Conditions were cold and rainy from winter onwards right through to the end of May. June’s good weather developed into an extremely hot summer, although a reasonable degree of rainfall prevented drought from developing. Reds: good weather continued throughout the late harvest, which began on 9 October.

Best Appellations

The highest strike rate was in St Julien, followed by Pauillac. Graves was excellent for the top crus. There were many good lesser crus.

Best Producers

St Julien: Ducru-Beaucaillou, Leoville-Barton, Gruaud-Larose, Beychevelle and Talbot were all excellent and tasted well. Pauillac: Lafite, Latour (the last produced before the sale to the Pearson Group), Mouton are outstanding. Pichon Longueville Comtesse Lalande, Lynch- Bages, Mouton-Baronne-Philippe are very good. St Estephe: Cos d’Estournel and Montrose have eloquence and depth after a slow start, while Haut-Marbuzet shows how good a cru bourgeois can be when as well made as this. Margaux: a classic Palmer is preferable to a rather below par Margaux. Graves: La Mission, Haut-Brion, Haut-Bailly, Domaine de Chevalier and Pape Clement were the best.

1961

Drink soon

A classic vintage, producing concentrated yet finely-balanced claret

Weather Conditions

The weather played a major part in the production of what is generally accepted to be a great vintage for Bordeaux‘s red wines. Despite a frosty spring, vegetation was advanced, but as the months progressed cold conditions reduced the flowering and rain washed away the pollen, reducing the potential crop. At the end of July persistent rain fell, and drought conditions prevailed in August, which was followed by a warm, sunny September. This pattern effectively ‘pruned’ the crop, then ripened the remaining fruit thoroughly. The harvest began at the end of September.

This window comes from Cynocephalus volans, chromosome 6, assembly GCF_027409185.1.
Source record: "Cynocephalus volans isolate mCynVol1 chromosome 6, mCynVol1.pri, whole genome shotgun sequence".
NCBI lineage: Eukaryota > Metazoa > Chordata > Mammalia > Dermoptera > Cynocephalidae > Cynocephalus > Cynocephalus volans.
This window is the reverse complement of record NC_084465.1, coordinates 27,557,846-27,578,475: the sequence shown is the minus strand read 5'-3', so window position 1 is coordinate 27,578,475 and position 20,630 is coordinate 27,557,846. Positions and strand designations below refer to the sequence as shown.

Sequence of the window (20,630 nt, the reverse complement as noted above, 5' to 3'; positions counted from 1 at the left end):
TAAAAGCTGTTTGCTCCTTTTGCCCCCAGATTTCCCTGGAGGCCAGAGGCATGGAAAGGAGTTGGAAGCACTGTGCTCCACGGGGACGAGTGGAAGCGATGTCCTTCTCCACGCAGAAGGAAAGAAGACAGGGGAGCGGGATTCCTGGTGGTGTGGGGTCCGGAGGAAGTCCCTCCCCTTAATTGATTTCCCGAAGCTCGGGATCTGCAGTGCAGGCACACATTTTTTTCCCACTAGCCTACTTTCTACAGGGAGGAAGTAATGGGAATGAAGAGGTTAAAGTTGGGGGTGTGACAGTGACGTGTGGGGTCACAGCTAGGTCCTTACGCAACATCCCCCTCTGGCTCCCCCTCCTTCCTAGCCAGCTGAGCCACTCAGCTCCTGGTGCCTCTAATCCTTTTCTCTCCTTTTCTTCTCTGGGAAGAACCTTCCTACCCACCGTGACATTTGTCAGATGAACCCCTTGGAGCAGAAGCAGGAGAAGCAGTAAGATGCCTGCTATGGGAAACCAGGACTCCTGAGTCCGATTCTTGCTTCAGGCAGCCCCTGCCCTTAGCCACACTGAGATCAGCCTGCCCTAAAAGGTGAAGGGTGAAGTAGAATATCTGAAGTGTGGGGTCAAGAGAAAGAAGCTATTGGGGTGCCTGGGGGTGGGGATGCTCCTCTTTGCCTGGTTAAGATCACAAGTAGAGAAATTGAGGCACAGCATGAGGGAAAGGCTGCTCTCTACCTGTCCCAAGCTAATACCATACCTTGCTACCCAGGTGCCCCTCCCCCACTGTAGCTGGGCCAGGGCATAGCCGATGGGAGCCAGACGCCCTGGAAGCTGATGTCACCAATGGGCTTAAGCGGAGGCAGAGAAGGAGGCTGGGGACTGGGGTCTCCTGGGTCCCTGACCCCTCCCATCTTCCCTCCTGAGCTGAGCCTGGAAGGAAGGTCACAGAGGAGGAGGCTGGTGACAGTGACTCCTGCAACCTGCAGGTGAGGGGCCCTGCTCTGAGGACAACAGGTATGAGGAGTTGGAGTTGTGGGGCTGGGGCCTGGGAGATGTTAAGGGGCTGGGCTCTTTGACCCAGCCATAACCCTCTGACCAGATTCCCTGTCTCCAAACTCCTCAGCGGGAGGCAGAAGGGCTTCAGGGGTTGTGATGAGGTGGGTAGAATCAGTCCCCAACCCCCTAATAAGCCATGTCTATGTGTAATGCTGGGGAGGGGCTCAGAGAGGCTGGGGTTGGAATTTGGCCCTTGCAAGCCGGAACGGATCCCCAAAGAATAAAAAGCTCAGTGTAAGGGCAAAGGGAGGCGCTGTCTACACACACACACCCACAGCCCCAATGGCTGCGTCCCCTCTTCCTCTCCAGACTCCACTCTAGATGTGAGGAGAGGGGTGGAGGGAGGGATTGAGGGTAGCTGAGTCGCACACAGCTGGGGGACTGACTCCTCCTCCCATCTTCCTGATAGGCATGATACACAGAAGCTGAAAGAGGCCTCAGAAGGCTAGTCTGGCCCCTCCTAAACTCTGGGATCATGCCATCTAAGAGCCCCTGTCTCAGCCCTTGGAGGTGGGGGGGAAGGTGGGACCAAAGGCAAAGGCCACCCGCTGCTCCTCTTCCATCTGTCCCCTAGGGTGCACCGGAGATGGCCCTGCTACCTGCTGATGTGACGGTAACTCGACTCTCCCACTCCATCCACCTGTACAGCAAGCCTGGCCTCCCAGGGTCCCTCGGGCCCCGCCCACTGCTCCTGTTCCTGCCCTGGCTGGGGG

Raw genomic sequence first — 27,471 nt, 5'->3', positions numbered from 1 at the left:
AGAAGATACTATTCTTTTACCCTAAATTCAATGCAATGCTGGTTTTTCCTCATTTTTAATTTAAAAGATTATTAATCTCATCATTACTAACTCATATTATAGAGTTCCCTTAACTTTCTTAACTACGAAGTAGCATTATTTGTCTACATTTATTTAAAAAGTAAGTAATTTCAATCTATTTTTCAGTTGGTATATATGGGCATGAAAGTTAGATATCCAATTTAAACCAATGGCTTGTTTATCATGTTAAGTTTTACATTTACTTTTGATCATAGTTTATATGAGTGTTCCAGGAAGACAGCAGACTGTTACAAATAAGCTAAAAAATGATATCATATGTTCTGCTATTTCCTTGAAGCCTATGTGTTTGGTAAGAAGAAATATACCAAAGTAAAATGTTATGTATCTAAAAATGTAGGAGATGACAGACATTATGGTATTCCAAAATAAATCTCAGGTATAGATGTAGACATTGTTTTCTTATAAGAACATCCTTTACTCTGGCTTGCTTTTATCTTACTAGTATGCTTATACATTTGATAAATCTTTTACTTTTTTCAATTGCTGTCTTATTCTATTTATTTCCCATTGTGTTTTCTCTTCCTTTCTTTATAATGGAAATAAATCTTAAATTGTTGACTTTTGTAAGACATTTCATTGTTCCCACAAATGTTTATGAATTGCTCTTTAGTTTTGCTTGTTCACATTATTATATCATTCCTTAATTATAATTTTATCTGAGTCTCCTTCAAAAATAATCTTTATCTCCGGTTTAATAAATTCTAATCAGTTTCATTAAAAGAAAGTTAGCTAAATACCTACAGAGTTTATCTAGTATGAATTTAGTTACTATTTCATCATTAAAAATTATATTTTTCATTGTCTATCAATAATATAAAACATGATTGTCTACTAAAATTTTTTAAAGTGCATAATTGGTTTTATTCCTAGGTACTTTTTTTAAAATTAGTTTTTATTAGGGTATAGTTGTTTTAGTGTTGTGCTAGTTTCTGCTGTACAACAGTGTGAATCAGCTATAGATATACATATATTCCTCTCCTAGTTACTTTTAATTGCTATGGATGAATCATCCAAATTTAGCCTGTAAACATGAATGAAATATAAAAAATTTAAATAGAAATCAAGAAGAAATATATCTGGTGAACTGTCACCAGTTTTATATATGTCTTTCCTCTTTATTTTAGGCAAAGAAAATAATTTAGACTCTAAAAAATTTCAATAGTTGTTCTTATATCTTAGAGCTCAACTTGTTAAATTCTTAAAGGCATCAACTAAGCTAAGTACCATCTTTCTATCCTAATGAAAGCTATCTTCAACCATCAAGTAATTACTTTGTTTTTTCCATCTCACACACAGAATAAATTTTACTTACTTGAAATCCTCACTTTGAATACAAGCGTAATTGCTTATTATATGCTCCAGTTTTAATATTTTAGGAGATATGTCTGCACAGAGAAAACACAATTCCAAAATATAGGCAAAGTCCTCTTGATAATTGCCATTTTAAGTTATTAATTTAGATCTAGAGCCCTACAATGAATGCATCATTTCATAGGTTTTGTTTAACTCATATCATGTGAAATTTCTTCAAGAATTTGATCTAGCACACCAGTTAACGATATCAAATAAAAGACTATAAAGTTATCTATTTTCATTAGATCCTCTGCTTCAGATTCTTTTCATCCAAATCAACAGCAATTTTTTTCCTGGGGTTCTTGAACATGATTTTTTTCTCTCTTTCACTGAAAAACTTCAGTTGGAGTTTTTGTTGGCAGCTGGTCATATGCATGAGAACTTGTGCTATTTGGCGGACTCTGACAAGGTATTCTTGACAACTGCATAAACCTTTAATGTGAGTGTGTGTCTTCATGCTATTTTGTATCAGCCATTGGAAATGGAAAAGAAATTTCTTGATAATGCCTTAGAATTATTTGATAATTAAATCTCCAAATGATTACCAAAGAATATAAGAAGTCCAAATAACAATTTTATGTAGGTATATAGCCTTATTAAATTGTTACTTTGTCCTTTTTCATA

Best Appellations

The outstanding feature of this vintage was its consistency across the board, from first growths to Crus Bourgeois. But on the right bank, although some crus seemed to re-capture their pre-’56 form, many actually did better in ’64. On the left bank every appellation produced some outstanding examples. The wines were in most cases very attractive drinking by the end of the first decade, because of their fine harmony and depths of flavour and have lasted splendidly.

Best Producers

The front runners are Latour, Mouton, and Palmer. Then come Haut Brion, La Mission, Margaux, Leoville-Las-Cases, Cos d’Estournel, Calon-Segur, Gruaud-Larose, Lynch-Bages, Leoville-Barton, Leoville-Poyferre, Ducru-Beaucaillou, Brane-Cantenac, Haut-Bailly and Pape-Clement. Lafite shows big bottle variations. But second-line crus like Batailley and Croizet-Bages were also excellent.